Anna Maria Chavez


The Largest Girl-Led Business in the World Teaches 5 Essential Leadership Skills

The young girl who knocks on your door to sell you Girl Scout cookies is actually preparing to lead a multinational conglomerate.

When I speak to audiences around the country, I often get the same reaction: "You're with the Girl Scouts? I love Girl Scout cookies." I have a confession to make: I love Girl Scout cookies, too. Granted, that may not be such a startling admission given that I'm the chief executive officer of Girl Scouts of the USA. And Girl Scouts across the country do sell more than 200 million boxes a year—so clearly, I'm not alone in my affection for these tasty treats.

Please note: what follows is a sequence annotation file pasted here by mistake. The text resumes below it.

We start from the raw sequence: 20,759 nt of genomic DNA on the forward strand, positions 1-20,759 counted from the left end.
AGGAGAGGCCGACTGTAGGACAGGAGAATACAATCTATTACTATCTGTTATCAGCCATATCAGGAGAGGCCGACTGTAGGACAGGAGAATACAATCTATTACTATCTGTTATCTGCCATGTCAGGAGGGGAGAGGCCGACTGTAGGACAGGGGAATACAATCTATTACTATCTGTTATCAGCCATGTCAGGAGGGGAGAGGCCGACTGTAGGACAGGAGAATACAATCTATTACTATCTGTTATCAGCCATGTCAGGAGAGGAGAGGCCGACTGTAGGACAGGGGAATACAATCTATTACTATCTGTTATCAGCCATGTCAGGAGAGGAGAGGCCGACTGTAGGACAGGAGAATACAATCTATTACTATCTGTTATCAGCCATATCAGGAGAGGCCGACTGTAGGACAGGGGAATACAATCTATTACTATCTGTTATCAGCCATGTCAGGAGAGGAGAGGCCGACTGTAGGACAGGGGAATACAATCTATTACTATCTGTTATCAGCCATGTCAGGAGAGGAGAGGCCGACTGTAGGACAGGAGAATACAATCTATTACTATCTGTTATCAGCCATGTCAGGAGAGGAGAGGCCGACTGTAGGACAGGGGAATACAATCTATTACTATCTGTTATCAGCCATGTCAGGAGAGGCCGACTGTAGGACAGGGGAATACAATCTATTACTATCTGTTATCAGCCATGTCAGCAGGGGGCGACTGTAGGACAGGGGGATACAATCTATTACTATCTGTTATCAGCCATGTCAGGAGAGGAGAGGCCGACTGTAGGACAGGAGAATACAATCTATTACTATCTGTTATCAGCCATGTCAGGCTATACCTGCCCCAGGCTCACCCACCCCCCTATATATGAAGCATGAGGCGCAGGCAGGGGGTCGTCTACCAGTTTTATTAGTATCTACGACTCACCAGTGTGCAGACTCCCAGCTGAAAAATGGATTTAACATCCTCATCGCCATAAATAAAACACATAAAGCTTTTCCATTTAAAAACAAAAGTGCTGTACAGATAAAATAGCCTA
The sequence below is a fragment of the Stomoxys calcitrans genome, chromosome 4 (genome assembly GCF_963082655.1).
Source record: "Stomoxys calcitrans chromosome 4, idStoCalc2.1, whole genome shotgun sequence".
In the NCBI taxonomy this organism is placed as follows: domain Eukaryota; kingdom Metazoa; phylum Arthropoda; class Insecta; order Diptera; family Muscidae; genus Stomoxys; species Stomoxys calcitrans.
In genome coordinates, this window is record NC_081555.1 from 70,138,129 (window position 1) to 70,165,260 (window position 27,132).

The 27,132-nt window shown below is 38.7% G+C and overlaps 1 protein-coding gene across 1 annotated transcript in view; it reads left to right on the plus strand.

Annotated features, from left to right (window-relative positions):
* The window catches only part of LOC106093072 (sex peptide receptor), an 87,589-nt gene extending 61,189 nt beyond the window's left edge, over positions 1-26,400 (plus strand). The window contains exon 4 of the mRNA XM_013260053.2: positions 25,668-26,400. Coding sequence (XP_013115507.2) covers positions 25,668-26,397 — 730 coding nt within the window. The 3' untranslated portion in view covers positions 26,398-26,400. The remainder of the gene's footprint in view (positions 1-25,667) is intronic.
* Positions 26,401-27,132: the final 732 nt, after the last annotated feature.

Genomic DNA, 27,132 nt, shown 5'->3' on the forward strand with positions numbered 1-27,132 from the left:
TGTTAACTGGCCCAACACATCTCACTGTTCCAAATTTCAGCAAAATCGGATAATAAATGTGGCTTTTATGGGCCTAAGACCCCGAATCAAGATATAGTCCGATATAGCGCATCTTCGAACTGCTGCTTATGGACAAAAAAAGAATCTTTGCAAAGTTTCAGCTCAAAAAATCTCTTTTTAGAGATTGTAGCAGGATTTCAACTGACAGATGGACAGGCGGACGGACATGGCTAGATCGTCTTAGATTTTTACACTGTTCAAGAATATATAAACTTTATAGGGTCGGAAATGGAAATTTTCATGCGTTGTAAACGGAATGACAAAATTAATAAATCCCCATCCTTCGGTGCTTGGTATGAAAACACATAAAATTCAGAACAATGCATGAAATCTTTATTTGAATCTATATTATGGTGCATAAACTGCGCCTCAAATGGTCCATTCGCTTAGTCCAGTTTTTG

But while our cookies are a great product that millions of Americans enjoy once a year—we only sell cookies for three months—invariably I turn the conversation away from the cookies themselves and toward the program that has been the springboard for some of the nation’s most accomplished women in business and beyond. You see, Girl Scout cookies are so much more than an after dinner snack, and our cookie program is so much more than a fundraiser. You may not realize it, but when you buy a box of Girl Scout cookies, you are participating in the largest youth entrepreneurial program in the world—a program that does more than any other to teach girls basic business acumen and interpersonal skills that will serve them the rest of their lives.

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